Abstract: This paper contributes to the existing Real Business Cycle (RBC) literature by introducing Marginal Efficiency of Investment (MEI) shocks into small open economic model. Investment shocks are the most important drivers of business cycle fluctuations in small open economy because the fluctuations in all the macroeconomic variables showed a significant response to MEI shocks than productivity shocks. The anticipation of pro-cyclical behavior of the external accounts when the model was augmented with the form of share of consumption in the household utility function, μ, and an appealing, but complex, concave adjustment cost function becomes a standpoint that differentiates this study from other investment shocks literatures. The pattern of the rise in investment in both shocks explains why investment shocks is so important in times of recession and it reveals the main source of fluctuations in a small open economy.
    Keywords: Real Business Cycle, Marginal Efficiency of Investment, productivity shocks, adjustment cost.
    JEL: E32 E37 F4
    Date: 2013–04
  13. By: Jean Louis Brillet; Gilbert Cette; Ian Gambini; Raymond Gambini
    Abstract: This presentation will start with a global description of the package features, then move to an interactive computer session. The purpose of MacSim is to describe the main macroeconomic interactions, both inside and between countries, based on a set of small quarterly econometric country models, linked by their trade flows. The countries treated are, in alphabetical order : Belgium, France, Germany, Italy, Japan, Luxemburg, Nederlands, United Kingdom, USA, plus an artificial grouping of the remaining EMU-12 elements (Austria, Finland, Greece, Ireland, Portugal, Spain) , and a sketchy Rest of the World. Each model includes the main usual economic mechanisms describing : The production function : Cobb-Douglas, with an explicit impact of the relative cost of labor and capital on their role in production. Unemployment, depending on employment and the potential work force. A price block, with wages depending on inflation, productivity and unemployment, the GDP deflator on the wage cost and the rate of use of capacities, and trade prices on local cost and competitors prices. Household consumption and change in inventories are also included. The trade between countries is treated as follows : First global imports are defined, depending on foreign demand to the country, available local capacities (compared with foreign) and local price competitiveness.. Then imports are shared between providers, using a predefined share modified again by a comparison of their rates of use and price competitiveness, Both the interest rate and exchange rate can be set to follow specific rules : nominal fixed, real fixed and Taylor rule for the first, nominal fixed, real fixed and uncovered interest rate parity for the other. Of course, EMU countries follow ECB defined rates. But a risk premium is applied to the individual interest rates. The package itself provides a base solution, to which the user applies shocks on the external environment and the State policy, for a specific country or a set. Decisions are made at the beginning of the year, and applied over it. Comprehensive results are presented in tables and graphs. A global function computes the efficiency of policies, depending on the usual elements : GDP growth, inflation, State and Trade balances. This allows to use the package as a game, with a variable number of players. Two examples of the process will be presented as a second part. See above See above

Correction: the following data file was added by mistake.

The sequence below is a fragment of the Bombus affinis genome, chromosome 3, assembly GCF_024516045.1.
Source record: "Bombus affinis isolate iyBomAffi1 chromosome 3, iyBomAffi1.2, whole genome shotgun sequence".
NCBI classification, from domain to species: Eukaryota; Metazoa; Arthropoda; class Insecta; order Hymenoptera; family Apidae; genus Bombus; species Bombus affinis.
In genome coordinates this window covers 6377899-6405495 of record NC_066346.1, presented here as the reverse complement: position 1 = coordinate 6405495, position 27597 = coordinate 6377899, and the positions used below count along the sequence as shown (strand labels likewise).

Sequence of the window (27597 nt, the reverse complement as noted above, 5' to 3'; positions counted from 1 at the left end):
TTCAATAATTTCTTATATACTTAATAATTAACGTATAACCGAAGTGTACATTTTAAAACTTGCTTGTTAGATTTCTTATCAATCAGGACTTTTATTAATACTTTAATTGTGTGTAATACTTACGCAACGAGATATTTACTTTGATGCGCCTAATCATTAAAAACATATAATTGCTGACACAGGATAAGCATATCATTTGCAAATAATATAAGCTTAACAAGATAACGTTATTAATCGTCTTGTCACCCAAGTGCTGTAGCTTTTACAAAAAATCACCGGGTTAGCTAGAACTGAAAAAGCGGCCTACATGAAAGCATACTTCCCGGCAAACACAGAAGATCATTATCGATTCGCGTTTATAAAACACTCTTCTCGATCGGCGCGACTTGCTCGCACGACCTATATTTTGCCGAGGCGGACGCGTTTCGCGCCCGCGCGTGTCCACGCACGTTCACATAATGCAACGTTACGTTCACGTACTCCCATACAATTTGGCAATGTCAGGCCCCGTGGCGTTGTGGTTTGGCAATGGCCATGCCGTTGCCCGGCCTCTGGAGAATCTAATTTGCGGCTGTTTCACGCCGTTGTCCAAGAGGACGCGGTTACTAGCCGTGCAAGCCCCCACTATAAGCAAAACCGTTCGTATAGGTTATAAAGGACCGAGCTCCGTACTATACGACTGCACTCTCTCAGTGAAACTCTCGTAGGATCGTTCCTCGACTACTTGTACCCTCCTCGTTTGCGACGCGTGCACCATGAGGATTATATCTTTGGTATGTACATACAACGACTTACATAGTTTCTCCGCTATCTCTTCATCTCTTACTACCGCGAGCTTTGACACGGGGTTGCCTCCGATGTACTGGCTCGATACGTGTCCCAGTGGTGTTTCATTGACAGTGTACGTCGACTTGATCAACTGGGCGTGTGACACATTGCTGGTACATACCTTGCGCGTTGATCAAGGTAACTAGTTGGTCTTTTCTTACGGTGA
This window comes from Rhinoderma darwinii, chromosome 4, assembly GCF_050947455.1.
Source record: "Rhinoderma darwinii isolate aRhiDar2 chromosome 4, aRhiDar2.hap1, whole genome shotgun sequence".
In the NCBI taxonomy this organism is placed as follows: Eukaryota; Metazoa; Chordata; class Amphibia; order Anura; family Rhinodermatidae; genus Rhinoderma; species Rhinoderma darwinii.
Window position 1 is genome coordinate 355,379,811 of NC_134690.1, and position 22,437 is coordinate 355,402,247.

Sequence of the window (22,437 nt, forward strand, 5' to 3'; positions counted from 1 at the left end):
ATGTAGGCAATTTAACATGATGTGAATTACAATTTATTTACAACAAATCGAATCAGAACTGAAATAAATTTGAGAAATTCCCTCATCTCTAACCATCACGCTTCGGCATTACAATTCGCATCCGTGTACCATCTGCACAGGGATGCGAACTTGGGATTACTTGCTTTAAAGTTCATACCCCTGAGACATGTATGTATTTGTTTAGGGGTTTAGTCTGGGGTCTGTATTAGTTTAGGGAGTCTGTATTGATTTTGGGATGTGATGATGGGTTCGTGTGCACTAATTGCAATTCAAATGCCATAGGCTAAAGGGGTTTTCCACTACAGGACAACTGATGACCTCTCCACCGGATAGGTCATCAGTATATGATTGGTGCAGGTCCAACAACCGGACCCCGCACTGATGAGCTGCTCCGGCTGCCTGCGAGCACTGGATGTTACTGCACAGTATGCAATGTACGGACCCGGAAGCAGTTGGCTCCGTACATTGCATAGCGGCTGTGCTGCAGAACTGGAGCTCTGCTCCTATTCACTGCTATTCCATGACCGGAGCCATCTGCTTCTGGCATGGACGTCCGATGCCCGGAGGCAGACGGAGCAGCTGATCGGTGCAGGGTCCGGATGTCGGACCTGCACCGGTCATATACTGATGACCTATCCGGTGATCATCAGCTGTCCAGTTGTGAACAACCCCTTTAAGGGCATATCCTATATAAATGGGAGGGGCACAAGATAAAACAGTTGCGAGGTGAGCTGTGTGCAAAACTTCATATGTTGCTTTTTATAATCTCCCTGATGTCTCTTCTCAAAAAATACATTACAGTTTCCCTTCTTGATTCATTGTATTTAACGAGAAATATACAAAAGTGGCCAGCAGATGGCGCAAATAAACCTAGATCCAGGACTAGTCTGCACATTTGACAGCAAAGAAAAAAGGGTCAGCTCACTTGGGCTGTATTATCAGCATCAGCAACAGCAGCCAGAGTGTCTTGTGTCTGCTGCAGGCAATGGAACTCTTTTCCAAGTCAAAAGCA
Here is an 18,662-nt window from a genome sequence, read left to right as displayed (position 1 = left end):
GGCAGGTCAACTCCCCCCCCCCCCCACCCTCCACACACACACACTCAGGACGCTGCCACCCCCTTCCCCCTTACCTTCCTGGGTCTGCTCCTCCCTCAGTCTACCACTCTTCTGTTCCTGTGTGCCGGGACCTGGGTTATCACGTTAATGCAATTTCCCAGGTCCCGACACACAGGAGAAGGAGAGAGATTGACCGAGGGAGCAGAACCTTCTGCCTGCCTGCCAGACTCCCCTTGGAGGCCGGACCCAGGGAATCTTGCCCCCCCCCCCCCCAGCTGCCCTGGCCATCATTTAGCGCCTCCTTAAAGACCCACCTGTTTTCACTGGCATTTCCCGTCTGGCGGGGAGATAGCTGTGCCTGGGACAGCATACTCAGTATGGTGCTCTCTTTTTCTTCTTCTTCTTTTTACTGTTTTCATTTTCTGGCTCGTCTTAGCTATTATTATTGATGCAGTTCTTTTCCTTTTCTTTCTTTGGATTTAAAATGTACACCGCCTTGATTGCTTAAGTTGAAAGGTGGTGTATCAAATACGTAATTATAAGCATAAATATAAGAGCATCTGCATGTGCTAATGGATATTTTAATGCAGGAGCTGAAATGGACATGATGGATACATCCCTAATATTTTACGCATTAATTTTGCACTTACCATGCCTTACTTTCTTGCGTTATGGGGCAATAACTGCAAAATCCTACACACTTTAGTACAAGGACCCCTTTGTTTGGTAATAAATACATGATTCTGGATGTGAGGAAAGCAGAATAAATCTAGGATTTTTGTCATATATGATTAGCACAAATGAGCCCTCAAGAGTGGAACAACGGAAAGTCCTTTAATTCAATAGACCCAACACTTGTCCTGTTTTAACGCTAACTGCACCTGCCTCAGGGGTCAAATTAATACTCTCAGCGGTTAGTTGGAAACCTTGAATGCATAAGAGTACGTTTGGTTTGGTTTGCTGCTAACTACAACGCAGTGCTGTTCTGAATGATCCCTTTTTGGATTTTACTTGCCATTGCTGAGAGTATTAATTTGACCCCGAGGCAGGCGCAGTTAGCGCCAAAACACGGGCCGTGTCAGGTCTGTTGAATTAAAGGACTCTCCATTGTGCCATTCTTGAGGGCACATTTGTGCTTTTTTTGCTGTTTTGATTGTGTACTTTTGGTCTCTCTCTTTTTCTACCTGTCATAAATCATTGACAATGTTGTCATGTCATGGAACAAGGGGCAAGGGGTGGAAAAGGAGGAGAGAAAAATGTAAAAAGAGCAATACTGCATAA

Keywords: NA, Macroeconometric modeling, Miscellaneous
    Date: 2013–06–21
  14. By: Rudi Steinbach; Stan du Plessis; Ben Smit
    Abstract: Determine the optimal response of a small open economy's central bank to financial shocks that lead to increases in credit spreads. Increasing credit spreads reduce the efficacy of monetary policy when the central bank is reducing the policy rate to accommodate a lowering in economic activity.Used a DSGE model that incorporates heterogeneous households and financial intermediaries. Financial shocks leads to an increase in non-performing loans, which in turn causes the financial intermediary to increase the spread over the policy rate at which it is willing to lend.The central bank should reduce the policy rate in response to rising credit spreads, however this response is more muted when compared to a closed economy facing a similar shock.
    Keywords: South Africa / Italy, Monetary issues, Macroeconometric modeling
    Date: 2014–07–03
  15. By: Peter Downes (Outlook Economics); Kevin Hanslow (Centre of Policy Studies, Victoria University); Peter Tulip (Reserve Bank of Australia)
    Abstract: This paper estimates the effects of the mining boom in Australia, using a large-scale structural macroeconometric model, AUS-M. We estimate that the mining boom boosted real per capita household disposable income by 13 per cent by 2013. The boom has contributed to a large appreciation of the Australian dollar that has weighed on other industries exposed to trade, such as manufacturing and agriculture. However, because manufacturing benefits from higher demand for inputs to mining, the deindustrialisation that sometimes accompanies resource booms – the so-called 'Dutch disease' – has not been strong.
    Keywords: mining boom; Dutch disease; macroeconomic modelling
    JEL: E17 Q33
    Date: 2014–08